DBR Sprockets and Disk Rotors are bringing in a new level of performance to the world of Off-Road racing and riding. The sprockets alone are wearing up to 15 times longer than conventional designs.
The sprockets are made of heat treated, nickel/chrome plated, chrome-molly steel that is 2.5 times stronger than stainless steel; 3 times stronger than 7075 aluminium.
A DBR sprocket typically weighs only a fraction more than the best aluminium sprocket but is considerably lighter than the standard steel. With a wear rate that is up to 15 times better than alloy and with the lighter weight it is the ultimate sprocket.
When you experience the light-weight design and great price , there is no better choice than a high quality, US-made Sprocket.
GHR Honda was able to have 9 bikes complete the 2008 Australasian Safari on their original
DBR Sprockets. A Standard aluminium sprocket would have lasted one day and not the
entire 6 Days/5000kms.
DBR are also bringing on-line a range of brake rotors with the ultimate combination
of durability, wear resistance and stopping power (see Brake Discs on left).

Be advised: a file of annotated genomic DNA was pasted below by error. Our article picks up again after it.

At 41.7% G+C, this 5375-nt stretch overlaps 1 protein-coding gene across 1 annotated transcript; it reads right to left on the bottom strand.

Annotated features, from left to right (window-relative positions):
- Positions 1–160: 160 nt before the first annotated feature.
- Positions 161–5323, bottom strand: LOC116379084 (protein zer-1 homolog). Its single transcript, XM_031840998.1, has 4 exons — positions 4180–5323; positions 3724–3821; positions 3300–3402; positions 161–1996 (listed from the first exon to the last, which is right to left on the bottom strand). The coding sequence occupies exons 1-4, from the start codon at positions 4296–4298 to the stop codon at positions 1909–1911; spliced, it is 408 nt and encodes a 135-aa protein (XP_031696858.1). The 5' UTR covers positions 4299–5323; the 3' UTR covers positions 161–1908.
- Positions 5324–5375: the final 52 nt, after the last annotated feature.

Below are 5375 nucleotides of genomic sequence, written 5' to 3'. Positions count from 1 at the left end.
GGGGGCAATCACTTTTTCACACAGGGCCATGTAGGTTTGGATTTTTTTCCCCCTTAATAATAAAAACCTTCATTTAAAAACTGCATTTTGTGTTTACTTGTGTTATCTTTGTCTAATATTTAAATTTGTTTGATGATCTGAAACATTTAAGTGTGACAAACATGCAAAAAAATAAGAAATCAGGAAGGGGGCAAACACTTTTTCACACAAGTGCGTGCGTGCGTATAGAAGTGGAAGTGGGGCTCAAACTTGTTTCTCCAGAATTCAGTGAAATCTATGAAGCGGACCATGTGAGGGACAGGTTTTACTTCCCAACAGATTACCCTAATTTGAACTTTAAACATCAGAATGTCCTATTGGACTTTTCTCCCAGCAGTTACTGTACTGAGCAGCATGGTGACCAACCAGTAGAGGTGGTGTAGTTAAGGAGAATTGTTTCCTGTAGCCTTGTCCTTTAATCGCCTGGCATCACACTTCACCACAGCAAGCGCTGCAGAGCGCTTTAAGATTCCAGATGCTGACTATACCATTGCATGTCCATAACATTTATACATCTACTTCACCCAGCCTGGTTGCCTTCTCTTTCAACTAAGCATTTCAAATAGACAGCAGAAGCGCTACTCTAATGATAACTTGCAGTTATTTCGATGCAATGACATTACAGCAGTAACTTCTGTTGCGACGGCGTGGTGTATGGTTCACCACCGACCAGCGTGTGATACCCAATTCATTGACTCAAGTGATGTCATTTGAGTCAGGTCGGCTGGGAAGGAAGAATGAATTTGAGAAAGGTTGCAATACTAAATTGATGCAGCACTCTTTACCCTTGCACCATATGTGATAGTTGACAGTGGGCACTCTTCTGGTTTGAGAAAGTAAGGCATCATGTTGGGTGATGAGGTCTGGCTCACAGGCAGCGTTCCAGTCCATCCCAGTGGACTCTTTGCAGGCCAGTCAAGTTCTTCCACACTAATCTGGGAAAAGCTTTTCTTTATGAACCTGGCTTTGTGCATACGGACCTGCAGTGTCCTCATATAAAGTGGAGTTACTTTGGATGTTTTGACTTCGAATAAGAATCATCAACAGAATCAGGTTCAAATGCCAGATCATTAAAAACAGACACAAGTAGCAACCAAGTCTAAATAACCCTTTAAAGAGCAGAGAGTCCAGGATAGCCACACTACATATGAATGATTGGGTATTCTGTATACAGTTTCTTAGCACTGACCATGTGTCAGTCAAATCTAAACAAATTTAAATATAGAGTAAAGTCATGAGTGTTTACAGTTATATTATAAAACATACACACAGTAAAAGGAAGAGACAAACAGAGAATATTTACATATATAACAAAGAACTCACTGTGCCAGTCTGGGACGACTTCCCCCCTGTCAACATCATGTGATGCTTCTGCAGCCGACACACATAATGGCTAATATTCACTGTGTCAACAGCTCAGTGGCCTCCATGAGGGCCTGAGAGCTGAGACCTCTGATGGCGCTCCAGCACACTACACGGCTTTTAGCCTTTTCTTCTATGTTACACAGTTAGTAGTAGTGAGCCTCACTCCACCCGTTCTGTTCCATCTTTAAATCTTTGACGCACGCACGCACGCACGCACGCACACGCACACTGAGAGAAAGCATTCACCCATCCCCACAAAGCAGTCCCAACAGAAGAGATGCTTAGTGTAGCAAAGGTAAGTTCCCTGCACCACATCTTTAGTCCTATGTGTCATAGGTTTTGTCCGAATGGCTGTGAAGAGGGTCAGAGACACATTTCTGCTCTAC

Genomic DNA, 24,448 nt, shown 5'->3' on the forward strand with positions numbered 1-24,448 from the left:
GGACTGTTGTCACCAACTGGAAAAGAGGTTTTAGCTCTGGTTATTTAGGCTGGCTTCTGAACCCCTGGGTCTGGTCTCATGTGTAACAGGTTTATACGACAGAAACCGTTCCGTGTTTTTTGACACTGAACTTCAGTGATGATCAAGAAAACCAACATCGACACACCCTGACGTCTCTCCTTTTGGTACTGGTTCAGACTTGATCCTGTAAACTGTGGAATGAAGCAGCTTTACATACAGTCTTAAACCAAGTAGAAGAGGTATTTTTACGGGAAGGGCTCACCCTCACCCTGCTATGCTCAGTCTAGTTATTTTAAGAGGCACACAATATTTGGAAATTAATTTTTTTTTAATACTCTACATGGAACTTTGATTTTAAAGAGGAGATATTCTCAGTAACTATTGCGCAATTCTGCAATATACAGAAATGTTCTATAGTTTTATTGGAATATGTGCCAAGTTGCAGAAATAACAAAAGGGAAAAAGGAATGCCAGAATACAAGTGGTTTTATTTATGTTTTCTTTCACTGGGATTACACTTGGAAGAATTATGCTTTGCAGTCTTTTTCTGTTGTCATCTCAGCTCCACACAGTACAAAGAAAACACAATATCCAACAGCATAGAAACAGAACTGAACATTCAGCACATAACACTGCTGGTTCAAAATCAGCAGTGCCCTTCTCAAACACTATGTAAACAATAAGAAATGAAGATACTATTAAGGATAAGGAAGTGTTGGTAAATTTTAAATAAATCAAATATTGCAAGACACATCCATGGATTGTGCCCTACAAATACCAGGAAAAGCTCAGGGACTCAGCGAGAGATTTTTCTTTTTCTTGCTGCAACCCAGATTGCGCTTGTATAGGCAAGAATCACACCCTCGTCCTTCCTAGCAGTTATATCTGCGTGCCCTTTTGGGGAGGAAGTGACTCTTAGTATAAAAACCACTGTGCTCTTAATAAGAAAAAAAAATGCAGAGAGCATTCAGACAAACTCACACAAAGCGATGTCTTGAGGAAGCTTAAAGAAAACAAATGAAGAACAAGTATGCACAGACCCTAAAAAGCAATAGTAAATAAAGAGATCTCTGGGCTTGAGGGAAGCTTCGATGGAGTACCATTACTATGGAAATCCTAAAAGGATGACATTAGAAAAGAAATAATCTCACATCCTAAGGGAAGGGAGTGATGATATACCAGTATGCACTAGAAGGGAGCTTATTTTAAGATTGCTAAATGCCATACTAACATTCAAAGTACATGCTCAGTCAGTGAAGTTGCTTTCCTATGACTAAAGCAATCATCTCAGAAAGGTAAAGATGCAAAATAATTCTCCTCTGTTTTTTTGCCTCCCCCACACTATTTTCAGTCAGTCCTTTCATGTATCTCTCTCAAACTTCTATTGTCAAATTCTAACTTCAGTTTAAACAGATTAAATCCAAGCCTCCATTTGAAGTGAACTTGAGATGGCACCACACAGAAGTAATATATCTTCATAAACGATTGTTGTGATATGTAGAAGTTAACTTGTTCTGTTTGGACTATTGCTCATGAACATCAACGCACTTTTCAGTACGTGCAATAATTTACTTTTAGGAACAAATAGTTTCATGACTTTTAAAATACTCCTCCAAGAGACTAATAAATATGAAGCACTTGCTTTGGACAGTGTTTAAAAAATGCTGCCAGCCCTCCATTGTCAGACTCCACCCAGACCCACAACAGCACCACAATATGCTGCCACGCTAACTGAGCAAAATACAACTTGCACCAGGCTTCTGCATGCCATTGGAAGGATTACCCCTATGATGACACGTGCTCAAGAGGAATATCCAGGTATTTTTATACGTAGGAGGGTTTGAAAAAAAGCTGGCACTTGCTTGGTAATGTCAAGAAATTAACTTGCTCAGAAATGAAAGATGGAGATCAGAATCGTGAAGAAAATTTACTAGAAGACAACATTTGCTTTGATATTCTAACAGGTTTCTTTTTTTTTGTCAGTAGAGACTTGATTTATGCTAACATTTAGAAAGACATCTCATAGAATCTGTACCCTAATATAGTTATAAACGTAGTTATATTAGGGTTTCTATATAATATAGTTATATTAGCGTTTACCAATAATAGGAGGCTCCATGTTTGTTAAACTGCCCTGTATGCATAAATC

The Birth of a Sprocket
The sprockets begin their life in 3D modeling to optimise stress distribution and weight savings. Then programming code is transferred to CNC laser cutting machine that is accurate within .001\" (that is one third the thickness of a human hair).
They are heat treated to the hardness of a Snap-On brand wrench.
The sprockets are then precision surface ground flat to within .001\".
Finishing details are CNC machined.
Sprockets are then de-burred and nickel plated for corrosion and additional wear protection.
They are inspected for tolerance and run out.
They are laser engraved with the model and manufacturing info.
How strong is our Sprocket?
The picture above shows one of the manufacturers test fixtures. A chain on a CR500 can see up to about 1800 pounds of tension. This fixture can easily take the chain to its breaking point of 7000 pounds. Each of the sprocket designs are loaded to 5500 pounds of chain tension while measuring the deflection at the sprocket rim. After testing new patterns, our sprockets are then installed on only open class, 400cc and larger bikes for the \"acid test\". They are then run under desert and motocross race conditions for 200 hours. At two week intervals they are removed and measured for wear. If after 200 hours the sprockets exhibit less than .002\" of wear (that is less than the thickness of a human hair), the design is put into production.